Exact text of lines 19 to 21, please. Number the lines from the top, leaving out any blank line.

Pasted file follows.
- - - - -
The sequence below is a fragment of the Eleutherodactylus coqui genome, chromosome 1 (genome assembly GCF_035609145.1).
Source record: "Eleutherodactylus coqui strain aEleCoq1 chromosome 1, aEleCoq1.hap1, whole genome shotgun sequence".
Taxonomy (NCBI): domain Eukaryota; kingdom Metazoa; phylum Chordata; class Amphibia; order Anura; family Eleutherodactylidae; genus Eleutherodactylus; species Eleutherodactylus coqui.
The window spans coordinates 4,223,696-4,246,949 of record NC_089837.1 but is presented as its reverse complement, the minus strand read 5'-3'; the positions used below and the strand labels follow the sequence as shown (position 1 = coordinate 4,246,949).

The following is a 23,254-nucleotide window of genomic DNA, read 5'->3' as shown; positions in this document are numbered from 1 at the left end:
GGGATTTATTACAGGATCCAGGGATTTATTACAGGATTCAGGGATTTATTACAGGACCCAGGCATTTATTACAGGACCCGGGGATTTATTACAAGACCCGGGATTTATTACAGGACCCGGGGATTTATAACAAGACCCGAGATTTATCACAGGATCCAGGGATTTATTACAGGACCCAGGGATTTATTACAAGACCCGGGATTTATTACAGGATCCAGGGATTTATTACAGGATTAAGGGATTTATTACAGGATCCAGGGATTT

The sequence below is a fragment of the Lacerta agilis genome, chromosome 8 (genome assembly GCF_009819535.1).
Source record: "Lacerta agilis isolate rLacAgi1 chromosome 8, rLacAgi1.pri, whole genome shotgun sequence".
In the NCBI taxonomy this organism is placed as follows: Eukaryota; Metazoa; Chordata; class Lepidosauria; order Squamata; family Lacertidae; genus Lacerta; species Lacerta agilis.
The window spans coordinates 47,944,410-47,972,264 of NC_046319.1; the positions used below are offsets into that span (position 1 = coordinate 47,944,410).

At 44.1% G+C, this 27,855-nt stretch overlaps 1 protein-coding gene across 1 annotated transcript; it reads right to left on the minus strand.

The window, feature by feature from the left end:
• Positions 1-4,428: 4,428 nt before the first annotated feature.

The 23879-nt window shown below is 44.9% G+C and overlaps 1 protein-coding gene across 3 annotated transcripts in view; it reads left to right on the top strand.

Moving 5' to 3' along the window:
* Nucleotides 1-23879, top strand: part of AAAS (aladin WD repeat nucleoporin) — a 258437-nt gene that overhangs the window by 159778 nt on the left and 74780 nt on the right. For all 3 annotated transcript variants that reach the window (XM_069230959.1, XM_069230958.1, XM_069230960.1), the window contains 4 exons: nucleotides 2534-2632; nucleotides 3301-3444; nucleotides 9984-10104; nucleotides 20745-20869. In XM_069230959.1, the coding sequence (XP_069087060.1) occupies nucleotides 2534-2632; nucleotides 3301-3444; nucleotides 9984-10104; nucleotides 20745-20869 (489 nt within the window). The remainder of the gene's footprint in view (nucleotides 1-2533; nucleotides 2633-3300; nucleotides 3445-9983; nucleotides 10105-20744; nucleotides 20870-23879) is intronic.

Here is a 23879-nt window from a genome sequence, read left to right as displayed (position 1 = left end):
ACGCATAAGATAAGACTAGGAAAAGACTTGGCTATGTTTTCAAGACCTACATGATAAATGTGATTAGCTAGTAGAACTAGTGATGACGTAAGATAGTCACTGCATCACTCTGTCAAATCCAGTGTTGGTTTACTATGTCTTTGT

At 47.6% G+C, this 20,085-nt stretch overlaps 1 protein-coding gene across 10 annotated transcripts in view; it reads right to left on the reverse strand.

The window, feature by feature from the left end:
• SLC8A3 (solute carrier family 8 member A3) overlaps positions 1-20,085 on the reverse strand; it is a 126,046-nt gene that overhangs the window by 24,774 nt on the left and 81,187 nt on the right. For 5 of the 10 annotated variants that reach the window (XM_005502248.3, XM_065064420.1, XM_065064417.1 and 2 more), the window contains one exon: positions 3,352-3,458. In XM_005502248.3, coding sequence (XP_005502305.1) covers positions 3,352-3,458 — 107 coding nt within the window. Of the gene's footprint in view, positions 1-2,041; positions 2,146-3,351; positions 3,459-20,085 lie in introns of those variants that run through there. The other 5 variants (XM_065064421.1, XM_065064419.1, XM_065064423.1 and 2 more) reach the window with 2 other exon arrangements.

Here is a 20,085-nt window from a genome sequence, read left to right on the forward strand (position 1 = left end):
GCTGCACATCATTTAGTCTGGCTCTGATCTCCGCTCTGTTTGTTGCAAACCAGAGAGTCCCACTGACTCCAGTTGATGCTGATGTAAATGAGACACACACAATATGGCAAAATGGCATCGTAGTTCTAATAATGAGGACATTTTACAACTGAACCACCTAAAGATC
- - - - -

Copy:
At 47.6% G+C, this 20,085-nt stretch overlaps 1 protein-coding gene across 10 annotated transcripts in view; it reads right to left on the reverse strand.

The window, feature by feature from the left end:
• SLC8A3 (solute carrier family 8 member A3) overlaps positions 1-20,085 on the reverse strand; it is a 126,046-nt gene that overhangs the window by 24,774 nt on the left and 81,187 nt on the right. For 5 of the 10 annotated variants that reach the window (XM_005502248.3, XM_065064420.1, XM_065064417.1 and 2 more), the window contains one exon: positions 3,352-3,458. In XM_005502248.3, coding sequence (XP_005502305.1) covers positions 3,352-3,458 — 107 coding nt within the window. Of the gene's footprint in view, positions 1-2,041; positions 2,146-3,351; positions 3,459-20,085 lie in introns of those variants that run through there. The other 5 variants (XM_065064421.1, XM_065064419.1, XM_065064423.1 and 2 more) reach the window with 2 other exon arrangements.